Cleft lip is a treatable birth defect of the mouth that appears as one or more splits (clefts) in the upper lip. Cleft lip can range from a small indentation in the lip (incomplete cleft) to a split in the lip that may extend up into one or both nostrils (complete cleft), and possibly into the palate.
Cleft lip forms early in fetal development. The main causes seem to be family history and the mother's health during pregnancy.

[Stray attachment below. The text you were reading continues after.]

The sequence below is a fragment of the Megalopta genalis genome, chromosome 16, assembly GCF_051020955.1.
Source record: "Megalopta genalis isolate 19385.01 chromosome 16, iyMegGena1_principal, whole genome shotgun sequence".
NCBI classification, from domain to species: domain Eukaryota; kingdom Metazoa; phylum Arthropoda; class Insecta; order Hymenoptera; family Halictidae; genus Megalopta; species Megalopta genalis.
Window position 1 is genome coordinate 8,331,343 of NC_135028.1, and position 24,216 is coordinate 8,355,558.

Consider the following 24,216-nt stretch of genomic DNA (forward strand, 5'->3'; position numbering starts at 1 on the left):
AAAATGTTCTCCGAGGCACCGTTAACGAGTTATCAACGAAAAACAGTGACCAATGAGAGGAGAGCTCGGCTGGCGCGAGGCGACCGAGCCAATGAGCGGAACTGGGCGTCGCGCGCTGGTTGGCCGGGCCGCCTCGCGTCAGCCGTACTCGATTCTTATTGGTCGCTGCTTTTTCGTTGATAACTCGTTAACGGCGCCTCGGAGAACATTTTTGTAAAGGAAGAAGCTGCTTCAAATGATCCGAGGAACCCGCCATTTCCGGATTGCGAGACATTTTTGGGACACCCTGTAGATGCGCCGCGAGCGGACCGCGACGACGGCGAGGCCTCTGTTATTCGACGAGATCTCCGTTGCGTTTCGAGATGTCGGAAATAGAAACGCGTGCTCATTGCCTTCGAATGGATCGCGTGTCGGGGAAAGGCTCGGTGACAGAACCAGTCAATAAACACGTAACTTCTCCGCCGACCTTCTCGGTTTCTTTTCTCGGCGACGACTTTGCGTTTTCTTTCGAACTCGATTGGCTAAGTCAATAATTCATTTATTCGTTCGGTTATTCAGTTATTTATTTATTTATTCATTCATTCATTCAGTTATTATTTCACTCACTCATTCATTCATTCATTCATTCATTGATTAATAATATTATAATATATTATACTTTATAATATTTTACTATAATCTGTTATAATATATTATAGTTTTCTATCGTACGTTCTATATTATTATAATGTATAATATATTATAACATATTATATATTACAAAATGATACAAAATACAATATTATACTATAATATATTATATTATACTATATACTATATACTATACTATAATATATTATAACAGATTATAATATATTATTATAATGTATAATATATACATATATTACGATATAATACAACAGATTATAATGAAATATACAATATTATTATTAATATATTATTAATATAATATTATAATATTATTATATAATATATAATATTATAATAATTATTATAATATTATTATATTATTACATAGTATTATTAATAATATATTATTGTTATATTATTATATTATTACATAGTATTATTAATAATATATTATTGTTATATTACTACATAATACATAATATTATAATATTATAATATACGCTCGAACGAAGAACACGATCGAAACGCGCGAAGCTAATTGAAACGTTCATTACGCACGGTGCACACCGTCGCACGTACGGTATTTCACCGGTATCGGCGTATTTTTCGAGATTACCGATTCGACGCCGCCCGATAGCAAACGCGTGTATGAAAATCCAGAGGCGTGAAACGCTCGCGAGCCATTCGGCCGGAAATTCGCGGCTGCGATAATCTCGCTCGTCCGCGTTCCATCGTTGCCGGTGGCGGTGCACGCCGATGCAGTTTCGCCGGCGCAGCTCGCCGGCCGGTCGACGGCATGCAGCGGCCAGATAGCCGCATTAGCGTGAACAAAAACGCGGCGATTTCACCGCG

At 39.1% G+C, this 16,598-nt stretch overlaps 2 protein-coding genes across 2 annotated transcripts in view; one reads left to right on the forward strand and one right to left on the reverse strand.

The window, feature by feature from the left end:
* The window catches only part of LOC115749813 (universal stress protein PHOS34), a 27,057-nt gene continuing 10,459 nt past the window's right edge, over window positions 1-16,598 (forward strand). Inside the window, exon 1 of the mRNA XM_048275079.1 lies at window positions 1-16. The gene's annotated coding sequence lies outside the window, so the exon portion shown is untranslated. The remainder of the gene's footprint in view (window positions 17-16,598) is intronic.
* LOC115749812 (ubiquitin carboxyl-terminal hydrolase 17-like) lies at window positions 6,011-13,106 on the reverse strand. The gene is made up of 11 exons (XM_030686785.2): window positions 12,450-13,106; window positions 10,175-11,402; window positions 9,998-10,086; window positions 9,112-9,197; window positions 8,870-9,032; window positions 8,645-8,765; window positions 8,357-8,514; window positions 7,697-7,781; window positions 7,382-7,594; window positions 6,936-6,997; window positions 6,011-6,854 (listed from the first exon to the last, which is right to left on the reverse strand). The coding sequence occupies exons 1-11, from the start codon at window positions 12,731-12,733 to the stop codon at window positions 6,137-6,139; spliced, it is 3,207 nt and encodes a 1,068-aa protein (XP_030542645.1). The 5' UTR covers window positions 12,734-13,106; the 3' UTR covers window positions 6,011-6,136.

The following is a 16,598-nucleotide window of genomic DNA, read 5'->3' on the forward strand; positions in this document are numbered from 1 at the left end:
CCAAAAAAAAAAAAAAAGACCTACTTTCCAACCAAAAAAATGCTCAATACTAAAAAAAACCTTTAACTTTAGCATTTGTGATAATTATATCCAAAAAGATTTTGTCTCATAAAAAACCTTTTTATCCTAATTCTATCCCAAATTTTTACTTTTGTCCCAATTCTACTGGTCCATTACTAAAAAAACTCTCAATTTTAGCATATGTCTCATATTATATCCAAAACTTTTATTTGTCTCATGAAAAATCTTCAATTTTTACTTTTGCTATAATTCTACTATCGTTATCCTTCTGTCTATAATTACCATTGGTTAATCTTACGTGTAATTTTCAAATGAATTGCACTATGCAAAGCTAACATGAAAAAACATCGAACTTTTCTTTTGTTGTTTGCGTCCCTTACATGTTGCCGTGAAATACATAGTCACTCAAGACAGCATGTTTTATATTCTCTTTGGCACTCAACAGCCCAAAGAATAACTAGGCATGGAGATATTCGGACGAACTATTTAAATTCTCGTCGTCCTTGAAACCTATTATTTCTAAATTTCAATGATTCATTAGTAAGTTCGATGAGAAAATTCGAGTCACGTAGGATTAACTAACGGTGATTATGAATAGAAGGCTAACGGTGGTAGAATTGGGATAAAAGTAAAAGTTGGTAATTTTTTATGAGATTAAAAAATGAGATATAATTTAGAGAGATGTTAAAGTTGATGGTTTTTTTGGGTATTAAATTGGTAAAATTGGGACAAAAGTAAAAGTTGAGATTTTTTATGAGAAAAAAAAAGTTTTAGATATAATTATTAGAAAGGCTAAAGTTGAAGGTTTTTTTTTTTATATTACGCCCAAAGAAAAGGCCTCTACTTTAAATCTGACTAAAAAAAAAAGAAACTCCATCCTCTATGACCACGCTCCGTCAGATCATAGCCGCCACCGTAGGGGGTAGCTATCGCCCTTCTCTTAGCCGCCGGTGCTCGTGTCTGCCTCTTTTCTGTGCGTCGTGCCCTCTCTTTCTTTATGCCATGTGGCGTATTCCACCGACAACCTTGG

Cleft lip often occurs with cleft palate. These conditions are the most common birth defects of the head and neck. Cleft lip, whether it occurs alone or with cleft palate, is more common in males.
Cleft lip is corrected with surgery, usually within a newborn's first 3 to 6 months. Depending on the type and severity of the deformity, more than one surgery may be needed. Sometimes other treatments, such as speech therapy, are also beneficial. Feeding by bottle or at the breast usually doesn't require any special measures.
Medical Review:Adam Husney, MD - Family Medicine & John Pope, MD, MPH - Pediatrics & Brian O'Brien, MD, FRCPC - Internal Medicine & Kathleen Romito, MD - Family Medicine & Adam D. Schaffner, MD, FACS - Plastic Surgery, Otolaryngology